Maybe you would like to know William Warriner I?
In the early spring of 1779, a number of British people became interested in a new land of plenty across the seas. Here they thought they would become wealthy. This group pledged themselves to remain loyal to the British Empire always.
Among the newcomers to America was a family by the name of Warriner. William Warriner I, who was of Welsh ancestry lived in Sussex on the south coast of England. His wife was a Miss Lucy. Records and a plaque are still displayed in the English Church in Sussex. Trouble broke out in the church and the Warriners decided to leave this church and join with the Wesley group.
They gathered their few belongings together and left England. After a hazardous voyage, they landed along the coast of Maine. Here they endured many hardships and found it was far from the bed of roses they had expected. Three or four of their family of seven were born here. One of then was my great-great-grandfather, William Warriner II. His birth is registered in Springfield, Mass. in 1802.
At this time in the United States there was a dispute between Canada and the United States. The United States wanted these newcomers to become American citizens. The Warriner family would not join with these states and were told to leave. They came to Canada where they were promised land. They were given land consisting of 100 acres. Most of the deeds were dated 1803. They were also given a team of oxen, a wagon made from slabs with wheels cut from trunks of trees. These were put together with wooden axles and were covered with heavy canvas. They were given some wheat, grain, corn, potatoes, chickens and pigs. What a nuisance the pigs were! The people would travel until tired, then camp for the night. They came by way of Muddy York. They started up Yonge Street which was just being put through. The road was corduroy, but really it was mud. It was said at the time by a visitor to Muddy York (Toronto) "It is better suited for a beaver meadow and frog pond than for the habitation of human beings." This was the year 1804 and Yonge Street was cut up as far as Holland Landing. One night, while camping up Yonge Street the men went to hunt for meat and got lost. The women, being anxious, made torches with flint and travelled into the woods making nicks with their hatchets as they went. They found the men travelling in circles. They travelled up to Holland landing as far as the trail was cut. The land they were granted was situated at Roches' Point. When they landed here, there were no buildings or shelter on their land. All that was cheering about their land was the cold water creek which ran through their place. Now began the cutting of huge trees for houses and barns.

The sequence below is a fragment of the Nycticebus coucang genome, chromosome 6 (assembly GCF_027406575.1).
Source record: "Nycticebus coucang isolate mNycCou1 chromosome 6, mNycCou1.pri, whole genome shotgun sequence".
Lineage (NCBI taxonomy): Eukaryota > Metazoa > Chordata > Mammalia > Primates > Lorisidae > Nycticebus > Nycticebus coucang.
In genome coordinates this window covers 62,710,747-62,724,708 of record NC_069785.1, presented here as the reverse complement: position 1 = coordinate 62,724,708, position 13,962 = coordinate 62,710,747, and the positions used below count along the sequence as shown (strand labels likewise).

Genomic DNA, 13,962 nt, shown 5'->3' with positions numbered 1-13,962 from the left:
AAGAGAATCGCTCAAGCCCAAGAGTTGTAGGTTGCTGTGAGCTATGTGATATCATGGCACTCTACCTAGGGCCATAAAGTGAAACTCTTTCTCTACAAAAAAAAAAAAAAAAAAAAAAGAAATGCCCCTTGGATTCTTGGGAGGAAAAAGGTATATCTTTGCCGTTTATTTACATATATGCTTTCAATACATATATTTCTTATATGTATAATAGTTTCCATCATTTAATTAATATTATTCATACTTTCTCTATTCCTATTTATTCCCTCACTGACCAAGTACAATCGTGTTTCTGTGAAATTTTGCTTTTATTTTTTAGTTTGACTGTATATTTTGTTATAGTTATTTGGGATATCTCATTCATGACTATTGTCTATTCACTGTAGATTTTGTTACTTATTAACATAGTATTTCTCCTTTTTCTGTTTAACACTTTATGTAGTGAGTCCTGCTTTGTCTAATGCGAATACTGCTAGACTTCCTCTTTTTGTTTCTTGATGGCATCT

There were several families, among them Warriners, Mortons, Woods, Connells, and Mitchells. William II had several other children here, among than was Lucinda Warriner, who was born in 1809. She married Rev. Squire Morton, who was one of the first Christian Church ministers. He preached in a small church near Keswick. They had a family of seven. One of their daughters taught in the old grammar school in Newmarket for years. She opened her own private school in her own home. Her grand-daughter was principal of Waterloo - Kitchener Collegiate. After she retired she was Chief Librarian. While there she wrote many interesting books such as: "The Trial of the Connestoga, Grand River, The Trial of The Red Man." These are found in most public libraries. Her name is Mabel Dunham.